Mining madness

The process for locking down a block onto the blockchain so it can't be changed, at least today, is called mining. And it's a problem. Here's how it works. When you and others announce transactions to a blockchain network, computers on that network race to solve a complicated mathematical puzzle based on those transactions. A computer that succeeds announces it to the network, and the transaction is accepted if other computers verify that none of the assets in question were already used. That's what'll keep you from selling the same concert ticket twice on a blockchain-based ticket market. (Citizen Ticket and Active Ticketing are working on this.)

Cryptocurrency mining computers like this Antminer S9 from Bitmain may look modest, but when stacked by the thousands there's immense horsepower to make today's blockchains work. But today's mining approach, called "proof of work," has huge drawbacks. For one thing, mining works most profitably on powerful computers that consume immense amounts of electrical power. For example, bitcoin mining today uses about as much power as the country of Singapore, enough to power 4.4 million houses, according to cryptocurrency analyst firm Digiconomist. That amount is growing.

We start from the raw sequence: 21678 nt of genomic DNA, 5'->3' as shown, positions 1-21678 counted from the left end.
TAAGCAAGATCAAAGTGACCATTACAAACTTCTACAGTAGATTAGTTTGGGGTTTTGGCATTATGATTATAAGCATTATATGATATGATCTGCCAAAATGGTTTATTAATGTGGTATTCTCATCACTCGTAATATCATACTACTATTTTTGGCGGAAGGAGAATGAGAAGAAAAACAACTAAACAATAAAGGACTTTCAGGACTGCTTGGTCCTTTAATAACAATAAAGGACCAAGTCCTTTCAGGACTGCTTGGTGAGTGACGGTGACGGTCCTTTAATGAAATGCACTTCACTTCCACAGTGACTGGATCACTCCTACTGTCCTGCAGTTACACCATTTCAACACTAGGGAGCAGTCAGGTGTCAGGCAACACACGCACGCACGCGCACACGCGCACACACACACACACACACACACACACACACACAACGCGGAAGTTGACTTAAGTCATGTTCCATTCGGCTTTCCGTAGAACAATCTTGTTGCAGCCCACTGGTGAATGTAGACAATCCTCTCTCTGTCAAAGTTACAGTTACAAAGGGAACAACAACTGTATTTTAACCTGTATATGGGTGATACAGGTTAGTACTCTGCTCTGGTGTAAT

For another, transactions are relatively slow. Blockchain transactions can race past transactions that rely on middlemen and reconciliation procedures, like escrow accounts for home purchases or international money transfers. But bitcoin transactions can take about 10 minutes, which is why cryptocurrencies today aren't useful for just buying something in a store. There's lots of work to free blockchain from the problems of transaction speed and energy consumption, though. One idea, "proof of stake," uses no significant computing power and looks to be the future for the Ethereum Project, which is responsible for the ether cryptocurrency. If bitcoin was the first generation of blockchain and Ethereum the second, there are a number of people hoping their project will catch on as the third.